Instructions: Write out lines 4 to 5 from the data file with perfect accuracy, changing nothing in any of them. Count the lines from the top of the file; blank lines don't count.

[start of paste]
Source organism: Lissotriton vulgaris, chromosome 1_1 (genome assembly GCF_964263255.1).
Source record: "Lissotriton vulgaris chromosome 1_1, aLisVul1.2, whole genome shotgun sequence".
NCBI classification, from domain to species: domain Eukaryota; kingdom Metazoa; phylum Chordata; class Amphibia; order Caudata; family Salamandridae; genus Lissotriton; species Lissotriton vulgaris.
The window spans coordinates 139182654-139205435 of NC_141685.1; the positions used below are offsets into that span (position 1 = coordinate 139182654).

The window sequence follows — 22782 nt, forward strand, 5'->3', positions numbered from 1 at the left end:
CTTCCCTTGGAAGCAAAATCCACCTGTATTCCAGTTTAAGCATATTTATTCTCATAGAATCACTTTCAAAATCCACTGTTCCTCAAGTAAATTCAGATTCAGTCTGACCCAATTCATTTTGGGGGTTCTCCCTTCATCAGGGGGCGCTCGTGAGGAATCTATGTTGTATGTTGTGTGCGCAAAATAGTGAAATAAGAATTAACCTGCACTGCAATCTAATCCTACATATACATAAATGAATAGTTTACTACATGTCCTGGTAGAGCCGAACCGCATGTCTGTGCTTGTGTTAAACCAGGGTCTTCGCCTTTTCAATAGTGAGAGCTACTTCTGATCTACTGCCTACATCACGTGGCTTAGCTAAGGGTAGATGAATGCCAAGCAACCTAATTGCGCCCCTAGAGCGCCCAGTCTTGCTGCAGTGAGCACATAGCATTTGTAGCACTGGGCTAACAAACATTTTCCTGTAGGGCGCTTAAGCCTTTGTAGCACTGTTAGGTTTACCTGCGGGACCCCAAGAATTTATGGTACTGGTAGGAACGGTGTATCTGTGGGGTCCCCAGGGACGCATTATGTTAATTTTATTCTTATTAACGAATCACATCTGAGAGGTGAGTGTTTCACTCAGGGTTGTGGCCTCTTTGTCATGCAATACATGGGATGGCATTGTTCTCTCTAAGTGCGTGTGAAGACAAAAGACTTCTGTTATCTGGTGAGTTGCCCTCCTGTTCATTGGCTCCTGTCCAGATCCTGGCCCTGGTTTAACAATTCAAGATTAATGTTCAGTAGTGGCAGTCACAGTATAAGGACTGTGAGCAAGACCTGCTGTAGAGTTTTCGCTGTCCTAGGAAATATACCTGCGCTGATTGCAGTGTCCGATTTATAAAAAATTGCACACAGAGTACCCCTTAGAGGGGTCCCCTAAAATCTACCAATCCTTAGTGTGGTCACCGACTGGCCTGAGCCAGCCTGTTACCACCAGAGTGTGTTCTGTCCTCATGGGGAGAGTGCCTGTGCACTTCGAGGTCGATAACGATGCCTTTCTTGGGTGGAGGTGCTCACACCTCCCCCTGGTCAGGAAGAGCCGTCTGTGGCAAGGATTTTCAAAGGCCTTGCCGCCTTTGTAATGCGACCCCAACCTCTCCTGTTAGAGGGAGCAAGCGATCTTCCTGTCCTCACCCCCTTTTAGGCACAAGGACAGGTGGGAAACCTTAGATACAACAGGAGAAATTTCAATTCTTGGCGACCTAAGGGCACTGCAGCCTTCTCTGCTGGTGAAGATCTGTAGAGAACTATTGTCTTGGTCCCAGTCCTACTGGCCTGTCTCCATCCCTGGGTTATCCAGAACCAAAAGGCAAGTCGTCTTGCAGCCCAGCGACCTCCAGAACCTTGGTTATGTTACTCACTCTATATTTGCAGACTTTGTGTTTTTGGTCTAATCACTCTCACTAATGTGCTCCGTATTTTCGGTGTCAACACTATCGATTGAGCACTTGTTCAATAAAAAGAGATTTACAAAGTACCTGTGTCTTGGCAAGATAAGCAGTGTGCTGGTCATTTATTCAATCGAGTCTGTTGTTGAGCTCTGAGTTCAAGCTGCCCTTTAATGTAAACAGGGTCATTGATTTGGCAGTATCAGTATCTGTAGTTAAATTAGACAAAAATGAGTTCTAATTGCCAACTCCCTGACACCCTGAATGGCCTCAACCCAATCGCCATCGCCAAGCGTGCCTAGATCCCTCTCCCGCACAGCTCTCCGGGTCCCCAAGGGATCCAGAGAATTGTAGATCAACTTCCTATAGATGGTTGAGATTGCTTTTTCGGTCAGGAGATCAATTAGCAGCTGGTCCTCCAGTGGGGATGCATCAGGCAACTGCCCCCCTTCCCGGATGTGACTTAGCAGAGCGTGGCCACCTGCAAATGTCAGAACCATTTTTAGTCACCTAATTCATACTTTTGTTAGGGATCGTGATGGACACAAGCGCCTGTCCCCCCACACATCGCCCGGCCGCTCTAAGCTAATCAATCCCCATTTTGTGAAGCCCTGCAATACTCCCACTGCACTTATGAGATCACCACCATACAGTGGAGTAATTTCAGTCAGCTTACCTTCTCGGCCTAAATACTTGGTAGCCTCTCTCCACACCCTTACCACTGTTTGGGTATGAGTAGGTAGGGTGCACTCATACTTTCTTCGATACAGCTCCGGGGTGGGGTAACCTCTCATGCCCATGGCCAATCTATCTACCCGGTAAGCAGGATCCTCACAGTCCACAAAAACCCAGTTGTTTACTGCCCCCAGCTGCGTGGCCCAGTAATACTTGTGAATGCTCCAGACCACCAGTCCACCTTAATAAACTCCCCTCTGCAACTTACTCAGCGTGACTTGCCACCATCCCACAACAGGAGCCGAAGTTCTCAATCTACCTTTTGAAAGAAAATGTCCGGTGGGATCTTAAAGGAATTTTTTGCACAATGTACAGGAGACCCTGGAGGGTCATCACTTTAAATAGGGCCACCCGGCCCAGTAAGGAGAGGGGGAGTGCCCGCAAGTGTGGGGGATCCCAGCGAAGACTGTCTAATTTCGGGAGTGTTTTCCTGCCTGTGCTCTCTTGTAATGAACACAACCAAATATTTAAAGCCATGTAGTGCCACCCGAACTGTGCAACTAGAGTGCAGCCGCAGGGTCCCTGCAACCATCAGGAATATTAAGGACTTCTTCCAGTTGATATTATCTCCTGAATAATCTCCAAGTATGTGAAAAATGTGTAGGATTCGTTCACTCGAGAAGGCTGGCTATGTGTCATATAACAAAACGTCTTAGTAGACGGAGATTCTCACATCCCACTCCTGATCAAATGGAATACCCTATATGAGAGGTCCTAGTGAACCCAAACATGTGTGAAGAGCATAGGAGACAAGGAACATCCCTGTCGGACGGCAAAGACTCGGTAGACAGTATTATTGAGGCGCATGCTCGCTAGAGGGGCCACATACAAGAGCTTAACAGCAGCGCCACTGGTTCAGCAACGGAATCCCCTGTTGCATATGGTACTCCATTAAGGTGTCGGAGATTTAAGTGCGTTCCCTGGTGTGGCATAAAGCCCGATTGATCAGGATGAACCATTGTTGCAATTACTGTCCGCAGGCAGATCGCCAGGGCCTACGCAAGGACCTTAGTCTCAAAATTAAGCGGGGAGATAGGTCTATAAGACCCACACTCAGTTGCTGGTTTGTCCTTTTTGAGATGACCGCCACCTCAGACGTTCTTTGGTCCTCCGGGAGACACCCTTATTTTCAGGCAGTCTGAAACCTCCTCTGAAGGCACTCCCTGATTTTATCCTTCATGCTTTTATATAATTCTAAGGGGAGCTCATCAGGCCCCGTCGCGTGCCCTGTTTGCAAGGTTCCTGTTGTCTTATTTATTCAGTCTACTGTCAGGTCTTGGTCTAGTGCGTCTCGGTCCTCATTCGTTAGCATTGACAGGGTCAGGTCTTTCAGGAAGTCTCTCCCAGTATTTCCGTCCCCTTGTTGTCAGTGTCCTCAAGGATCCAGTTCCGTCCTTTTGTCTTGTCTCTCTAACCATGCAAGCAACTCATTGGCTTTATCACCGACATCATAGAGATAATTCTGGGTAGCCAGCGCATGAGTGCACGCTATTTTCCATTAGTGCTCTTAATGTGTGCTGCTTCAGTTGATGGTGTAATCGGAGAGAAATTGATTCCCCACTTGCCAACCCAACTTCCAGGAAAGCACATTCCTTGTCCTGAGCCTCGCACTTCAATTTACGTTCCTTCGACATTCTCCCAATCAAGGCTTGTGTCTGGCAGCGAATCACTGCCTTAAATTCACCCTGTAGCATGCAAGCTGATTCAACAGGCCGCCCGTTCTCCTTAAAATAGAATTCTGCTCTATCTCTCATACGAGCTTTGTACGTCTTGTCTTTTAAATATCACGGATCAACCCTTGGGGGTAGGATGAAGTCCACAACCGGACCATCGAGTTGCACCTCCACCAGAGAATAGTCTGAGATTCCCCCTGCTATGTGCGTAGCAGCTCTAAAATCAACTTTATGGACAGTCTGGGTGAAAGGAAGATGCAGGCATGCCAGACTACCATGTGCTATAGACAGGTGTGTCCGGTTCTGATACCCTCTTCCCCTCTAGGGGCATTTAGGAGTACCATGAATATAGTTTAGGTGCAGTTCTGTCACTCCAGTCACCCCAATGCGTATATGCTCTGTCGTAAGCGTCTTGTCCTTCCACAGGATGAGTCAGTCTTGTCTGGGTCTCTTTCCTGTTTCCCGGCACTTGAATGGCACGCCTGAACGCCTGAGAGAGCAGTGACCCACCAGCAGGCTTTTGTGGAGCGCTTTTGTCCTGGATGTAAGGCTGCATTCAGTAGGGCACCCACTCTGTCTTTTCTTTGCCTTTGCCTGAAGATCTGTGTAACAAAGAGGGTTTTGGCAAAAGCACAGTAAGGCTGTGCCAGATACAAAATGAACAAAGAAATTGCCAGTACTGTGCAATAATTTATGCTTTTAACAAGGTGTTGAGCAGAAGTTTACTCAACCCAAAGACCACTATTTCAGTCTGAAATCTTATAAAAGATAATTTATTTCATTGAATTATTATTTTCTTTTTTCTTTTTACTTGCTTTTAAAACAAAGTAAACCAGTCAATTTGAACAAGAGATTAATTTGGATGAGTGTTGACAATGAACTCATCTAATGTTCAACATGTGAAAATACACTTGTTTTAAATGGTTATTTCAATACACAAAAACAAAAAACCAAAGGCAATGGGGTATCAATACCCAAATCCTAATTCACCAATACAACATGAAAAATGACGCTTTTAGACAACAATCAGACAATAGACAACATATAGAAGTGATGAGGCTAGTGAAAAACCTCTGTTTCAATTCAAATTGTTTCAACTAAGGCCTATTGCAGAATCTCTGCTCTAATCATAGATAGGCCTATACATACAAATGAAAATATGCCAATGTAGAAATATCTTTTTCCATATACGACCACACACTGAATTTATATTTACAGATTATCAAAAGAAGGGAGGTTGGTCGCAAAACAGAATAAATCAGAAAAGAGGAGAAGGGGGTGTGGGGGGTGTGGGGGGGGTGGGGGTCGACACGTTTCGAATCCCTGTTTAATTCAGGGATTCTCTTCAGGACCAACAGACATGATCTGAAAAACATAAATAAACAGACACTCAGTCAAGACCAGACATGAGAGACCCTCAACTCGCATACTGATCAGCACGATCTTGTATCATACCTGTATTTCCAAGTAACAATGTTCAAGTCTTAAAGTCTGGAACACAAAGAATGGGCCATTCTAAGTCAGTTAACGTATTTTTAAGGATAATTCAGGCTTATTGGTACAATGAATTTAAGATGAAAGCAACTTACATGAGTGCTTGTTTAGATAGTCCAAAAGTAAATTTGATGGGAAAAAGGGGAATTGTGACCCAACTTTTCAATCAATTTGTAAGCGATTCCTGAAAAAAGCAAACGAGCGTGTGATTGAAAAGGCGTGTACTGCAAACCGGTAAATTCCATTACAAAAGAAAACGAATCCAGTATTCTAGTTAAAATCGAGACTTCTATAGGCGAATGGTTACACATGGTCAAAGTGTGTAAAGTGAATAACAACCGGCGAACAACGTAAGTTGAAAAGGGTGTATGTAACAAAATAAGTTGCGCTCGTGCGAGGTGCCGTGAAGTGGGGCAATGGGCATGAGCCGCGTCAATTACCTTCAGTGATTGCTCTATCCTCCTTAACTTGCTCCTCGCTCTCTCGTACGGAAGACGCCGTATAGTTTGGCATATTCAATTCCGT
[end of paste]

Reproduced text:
The window spans coordinates 139182654-139205435 of NC_141685.1; the positions used below are offsets into that span (position 1 = coordinate 139182654).

The window sequence follows — 22782 nt, forward strand, 5'->3', positions numbered from 1 at the left end: